Although the present invention has been described in some detail by way of illustration and example for purposes of clarity of understanding, it is understood that certain changes and modifications may be made within the spirit of the invention.
|Cited Patent||Filing date||Publication date||Applicant||Title|
|US4090045 *||Apr 1, 1977||May 16, 1978||Marsh Products, Inc.||Keyboard strip switch assembly having multifurcated conductive screen contact with contact cleaning wiping-action|
|US4137116 *||Apr 22, 1977||Jan 30, 1979||Miller Brothers||Method of making a pressure switch|
|US4200777 *||Jun 12, 1978||Apr 29, 1980||Miller Norman K||Pressure switch|
|US4349710 *||Dec 15, 1980||Sep 14, 1982||Miller Norman K||Door edge for attachment to a train door and the like|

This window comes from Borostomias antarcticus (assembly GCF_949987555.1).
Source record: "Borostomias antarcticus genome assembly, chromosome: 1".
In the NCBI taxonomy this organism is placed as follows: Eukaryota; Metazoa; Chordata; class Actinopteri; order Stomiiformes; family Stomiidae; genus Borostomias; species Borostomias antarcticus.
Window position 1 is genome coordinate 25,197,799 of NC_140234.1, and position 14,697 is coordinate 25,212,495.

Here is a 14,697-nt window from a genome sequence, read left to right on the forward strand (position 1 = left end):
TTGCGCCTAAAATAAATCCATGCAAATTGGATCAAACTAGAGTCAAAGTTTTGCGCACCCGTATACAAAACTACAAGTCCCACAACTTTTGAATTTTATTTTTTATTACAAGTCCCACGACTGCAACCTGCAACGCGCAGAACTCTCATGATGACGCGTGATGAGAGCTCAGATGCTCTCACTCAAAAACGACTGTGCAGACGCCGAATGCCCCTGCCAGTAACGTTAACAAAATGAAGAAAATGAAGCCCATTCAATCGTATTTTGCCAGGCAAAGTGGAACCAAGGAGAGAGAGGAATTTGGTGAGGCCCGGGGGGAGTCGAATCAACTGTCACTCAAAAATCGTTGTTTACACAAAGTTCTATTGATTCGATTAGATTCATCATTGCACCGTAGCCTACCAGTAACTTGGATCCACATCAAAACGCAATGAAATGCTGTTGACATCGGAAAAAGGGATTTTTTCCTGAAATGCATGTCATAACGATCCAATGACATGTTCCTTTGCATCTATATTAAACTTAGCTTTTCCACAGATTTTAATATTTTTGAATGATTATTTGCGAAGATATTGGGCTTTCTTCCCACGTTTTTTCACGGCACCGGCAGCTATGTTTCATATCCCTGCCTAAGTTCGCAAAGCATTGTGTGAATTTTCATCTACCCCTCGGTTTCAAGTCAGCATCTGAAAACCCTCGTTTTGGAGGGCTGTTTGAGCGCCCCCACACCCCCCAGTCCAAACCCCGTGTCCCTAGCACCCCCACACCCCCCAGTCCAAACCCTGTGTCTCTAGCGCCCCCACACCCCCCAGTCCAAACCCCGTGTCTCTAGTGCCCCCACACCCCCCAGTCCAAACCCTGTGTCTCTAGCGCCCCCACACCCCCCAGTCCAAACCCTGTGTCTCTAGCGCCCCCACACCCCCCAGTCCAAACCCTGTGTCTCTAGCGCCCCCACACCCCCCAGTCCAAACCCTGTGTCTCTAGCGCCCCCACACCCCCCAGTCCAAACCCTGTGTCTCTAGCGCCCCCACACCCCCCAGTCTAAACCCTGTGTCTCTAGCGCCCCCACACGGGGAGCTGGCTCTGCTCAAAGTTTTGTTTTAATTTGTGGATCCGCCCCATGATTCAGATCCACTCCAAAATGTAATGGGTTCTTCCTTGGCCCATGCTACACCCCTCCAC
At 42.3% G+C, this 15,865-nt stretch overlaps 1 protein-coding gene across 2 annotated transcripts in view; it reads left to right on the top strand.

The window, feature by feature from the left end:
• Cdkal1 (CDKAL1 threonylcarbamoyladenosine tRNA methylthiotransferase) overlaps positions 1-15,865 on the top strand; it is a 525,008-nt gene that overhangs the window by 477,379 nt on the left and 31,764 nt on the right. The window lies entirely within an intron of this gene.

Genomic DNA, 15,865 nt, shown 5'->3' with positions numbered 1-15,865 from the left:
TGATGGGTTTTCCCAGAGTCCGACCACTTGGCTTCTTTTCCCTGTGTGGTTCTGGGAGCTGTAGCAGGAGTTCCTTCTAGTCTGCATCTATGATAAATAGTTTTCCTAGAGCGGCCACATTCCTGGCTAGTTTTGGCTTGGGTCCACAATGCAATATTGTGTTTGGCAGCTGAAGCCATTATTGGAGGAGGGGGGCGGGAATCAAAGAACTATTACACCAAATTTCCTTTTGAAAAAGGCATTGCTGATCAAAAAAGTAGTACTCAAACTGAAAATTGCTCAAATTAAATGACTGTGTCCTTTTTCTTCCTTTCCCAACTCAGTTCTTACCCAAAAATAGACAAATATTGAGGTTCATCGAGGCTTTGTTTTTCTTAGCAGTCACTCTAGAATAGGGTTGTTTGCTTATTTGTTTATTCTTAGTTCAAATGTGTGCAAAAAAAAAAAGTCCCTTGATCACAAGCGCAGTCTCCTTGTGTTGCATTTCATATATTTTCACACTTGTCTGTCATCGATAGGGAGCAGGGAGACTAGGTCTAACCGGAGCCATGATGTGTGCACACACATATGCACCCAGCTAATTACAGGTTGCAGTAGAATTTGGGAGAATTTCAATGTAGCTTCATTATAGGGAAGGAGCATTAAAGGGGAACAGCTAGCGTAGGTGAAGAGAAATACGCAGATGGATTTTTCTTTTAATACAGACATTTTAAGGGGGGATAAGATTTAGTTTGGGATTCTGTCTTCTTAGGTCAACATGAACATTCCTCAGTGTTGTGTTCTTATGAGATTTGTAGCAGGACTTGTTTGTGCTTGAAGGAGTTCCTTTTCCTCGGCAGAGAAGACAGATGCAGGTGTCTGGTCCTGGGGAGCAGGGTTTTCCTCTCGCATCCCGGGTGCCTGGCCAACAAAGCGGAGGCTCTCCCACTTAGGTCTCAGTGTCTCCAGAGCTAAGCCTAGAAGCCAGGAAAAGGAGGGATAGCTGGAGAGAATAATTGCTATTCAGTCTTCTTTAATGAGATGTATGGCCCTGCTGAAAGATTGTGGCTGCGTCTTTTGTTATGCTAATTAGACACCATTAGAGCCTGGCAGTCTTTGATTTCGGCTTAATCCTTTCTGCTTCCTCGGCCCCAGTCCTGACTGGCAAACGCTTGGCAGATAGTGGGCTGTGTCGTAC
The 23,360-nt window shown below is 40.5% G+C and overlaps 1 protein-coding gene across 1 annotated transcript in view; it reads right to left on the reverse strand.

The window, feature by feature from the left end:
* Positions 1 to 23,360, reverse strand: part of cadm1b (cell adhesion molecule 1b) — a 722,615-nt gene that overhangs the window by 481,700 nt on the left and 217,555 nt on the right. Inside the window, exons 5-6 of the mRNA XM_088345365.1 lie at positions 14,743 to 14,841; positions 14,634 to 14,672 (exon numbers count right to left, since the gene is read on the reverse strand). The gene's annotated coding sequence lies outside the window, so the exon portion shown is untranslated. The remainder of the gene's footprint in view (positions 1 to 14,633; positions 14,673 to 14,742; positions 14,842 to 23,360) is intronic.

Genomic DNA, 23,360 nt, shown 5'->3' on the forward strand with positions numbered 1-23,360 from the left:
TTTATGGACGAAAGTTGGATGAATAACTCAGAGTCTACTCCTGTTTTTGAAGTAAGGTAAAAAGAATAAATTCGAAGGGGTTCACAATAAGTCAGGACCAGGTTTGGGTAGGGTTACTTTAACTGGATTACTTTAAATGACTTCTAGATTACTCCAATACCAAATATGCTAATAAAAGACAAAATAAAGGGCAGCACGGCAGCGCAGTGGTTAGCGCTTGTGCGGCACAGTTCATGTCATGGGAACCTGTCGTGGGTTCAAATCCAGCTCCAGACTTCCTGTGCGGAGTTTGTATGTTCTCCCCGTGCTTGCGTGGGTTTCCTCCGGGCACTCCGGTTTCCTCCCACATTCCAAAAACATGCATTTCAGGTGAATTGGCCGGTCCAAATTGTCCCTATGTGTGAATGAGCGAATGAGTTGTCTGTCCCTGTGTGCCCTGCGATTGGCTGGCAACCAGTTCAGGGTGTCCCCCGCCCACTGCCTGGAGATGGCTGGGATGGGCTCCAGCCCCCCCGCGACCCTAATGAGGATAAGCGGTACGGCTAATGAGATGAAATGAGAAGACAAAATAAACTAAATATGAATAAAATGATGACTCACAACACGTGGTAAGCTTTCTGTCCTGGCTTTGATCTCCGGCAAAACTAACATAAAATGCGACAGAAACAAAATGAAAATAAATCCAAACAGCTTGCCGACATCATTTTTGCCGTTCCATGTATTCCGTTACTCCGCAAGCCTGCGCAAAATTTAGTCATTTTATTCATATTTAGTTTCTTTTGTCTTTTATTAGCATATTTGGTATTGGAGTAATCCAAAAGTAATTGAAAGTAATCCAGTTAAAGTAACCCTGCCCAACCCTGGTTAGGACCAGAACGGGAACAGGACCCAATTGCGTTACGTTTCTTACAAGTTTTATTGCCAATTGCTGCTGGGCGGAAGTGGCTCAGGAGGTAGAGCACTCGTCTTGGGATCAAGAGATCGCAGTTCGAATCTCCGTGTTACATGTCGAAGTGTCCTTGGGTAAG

|US4362911 *||Sep 17, 1980||Dec 7, 1982||Ncr Corporation||Membrane keyboard switch assembly having selectable tactile properties|
|US4396814 *||Oct 20, 1980||Aug 2, 1983||Bearge Miller||Threshold adjustable safety edge construction for a motor operated door|
|Citing Patent||Filing date||Publication date||Applicant||Title|
|US4890007 *||Nov 4, 1988||Dec 26, 1989||Vu Thuan D||Carpet mat switch|
|US4907845 *||Sep 16, 1988||Mar 13, 1990||Salomon Sa||Bed patient monitoring system|
|US4920241 *||Apr 24, 1989||Apr 24, 1990||Miller Edge, Inc.||High sensitivity door edge switch|
|US4924214 *||Apr 17, 1989||May 8, 1990||Hill Lennard C||Door mat alarm|
|US4963705 *||Apr 11, 1989||Oct 16, 1990||Chomerics, Inc.||Treadle assembly|
|US4994793 *||Dec 8, 1989||Feb 19, 1991||Kevin Curtis||Weight shift detector|
|US5027552 *||Aug 16, 1990||Jul 2, 1991||Miller Edge, Inc.||Redundant sensing edge for a door for detecting an object in proximity to the door edge|
|US5047602 *||May 10, 1990||Sep 10, 1991||G. Bopp & Co. Ag||Pressure-sensitive mat-form electric switching element|